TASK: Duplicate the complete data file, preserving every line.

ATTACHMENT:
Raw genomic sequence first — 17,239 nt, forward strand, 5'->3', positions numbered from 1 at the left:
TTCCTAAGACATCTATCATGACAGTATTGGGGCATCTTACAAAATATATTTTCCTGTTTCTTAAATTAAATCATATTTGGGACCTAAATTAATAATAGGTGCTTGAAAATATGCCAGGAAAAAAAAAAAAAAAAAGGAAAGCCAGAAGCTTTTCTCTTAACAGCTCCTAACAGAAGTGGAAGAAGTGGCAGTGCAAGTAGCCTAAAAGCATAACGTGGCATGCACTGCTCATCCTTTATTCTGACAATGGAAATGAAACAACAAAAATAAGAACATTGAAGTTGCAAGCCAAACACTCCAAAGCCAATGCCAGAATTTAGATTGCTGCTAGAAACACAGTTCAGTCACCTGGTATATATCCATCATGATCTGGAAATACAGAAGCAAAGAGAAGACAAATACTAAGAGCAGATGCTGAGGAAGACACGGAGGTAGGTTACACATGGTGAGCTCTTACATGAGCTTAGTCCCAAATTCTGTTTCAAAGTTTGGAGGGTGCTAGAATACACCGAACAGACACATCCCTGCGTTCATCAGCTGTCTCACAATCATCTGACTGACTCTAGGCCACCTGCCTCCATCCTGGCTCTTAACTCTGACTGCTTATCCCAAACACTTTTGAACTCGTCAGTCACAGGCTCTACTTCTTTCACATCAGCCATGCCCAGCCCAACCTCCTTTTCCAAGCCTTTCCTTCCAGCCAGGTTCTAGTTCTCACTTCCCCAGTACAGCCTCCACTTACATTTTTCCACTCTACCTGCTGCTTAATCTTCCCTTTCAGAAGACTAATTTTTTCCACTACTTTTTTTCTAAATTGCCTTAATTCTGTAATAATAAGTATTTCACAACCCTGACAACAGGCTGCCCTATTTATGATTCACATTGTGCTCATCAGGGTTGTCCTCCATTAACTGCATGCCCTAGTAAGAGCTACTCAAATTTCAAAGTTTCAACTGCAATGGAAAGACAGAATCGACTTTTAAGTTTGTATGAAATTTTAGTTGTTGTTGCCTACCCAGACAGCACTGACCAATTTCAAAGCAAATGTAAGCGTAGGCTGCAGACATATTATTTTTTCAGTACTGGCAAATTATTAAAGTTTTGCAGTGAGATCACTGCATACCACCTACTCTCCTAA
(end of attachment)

Raw genomic sequence first — 17,239 nt, forward strand, 5'->3', positions numbered from 1 at the left:
TTCCTAAGACATCTATCATGACAGTATTGGGGCATCTTACAAAATATATTTTCCTGTTTCTTAAATTAAATCATATTTGGGACCTAAATTAATAATAGGTGCTTGAAAATATGCCAGGAAAAAAAAAAAAAAAAAGGAAAGCCAGAAGCTTTTCTCTTAACAGCTCCTAACAGAAGTGGAAGAAGTGGCAGTGCAAGTAGCCTAAAAGCATAACGTGGCATGCACTGCTCATCCTTTATTCTGACAATGGAAATGAAACAACAAAAATAAGAACATTGAAGTTGCAAGCCAAACACTCCAAAGCCAATGCCAGAATTTAGATTGCTGCTAGAAACACAGTTCAGTCACCTGGTATATATCCATCATGATCTGGAAATACAGAAGCAAAGAGAAGACAAATACTAAGAGCAGATGCTGAGGAAGACACGGAGGTAGGTTACACATGGTGAGCTCTTACATGAGCTTAGTCCCAAATTCTGTTTCAAAGTTTGGAGGGTGCTAGAATACACCGAACAGACACATCCCTGCGTTCATCAGCTGTCTCACAATCATCTGACTGACTCTAGGCCACCTGCCTCCATCCTGGCTCTTAACTCTGACTGCTTATCCCAAACACTTTTGAACTCGTCAGTCACAGGCTCTACTTCTTTCACATCAGCCATGCCCAGCCCAACCTCCTTTTCCAAGCCTTTCCTTCCAGCCAGGTTCTAGTTCTCACTTCCCCAGTACAGCCTCCACTTACATTTTTCCACTCTACCTGCTGCTTAATCTTCCCTTTCAGAAGACTAATTTTTTCCACTACTTTTTTTCTAAATTGCCTTAATTCTGTAATAATAAGTATTTCACAACCCTGACAACAGGCTGCCCTATTTATGATTCACATTGTGCTCATCAGGGTTGTCCTCCATTAACTGCATGCCCTAGTAAGAGCTACTCAAATTTCAAAGTTTCAACTGCAATGGAAAGACAGAATCGACTTTTAAGTTTGTATGAAATTTTAGTTGTTGTTGCCTACCCAGACAGCACTGACCAATTTCAAAGCAAATGTAAGCGTAGGCTGCAGACATATTATTTTTTCAGTACTGGCAAATTATTAAAGTTTTGCAGTGAGATCACTGCATACCACCTACTCTCCTAA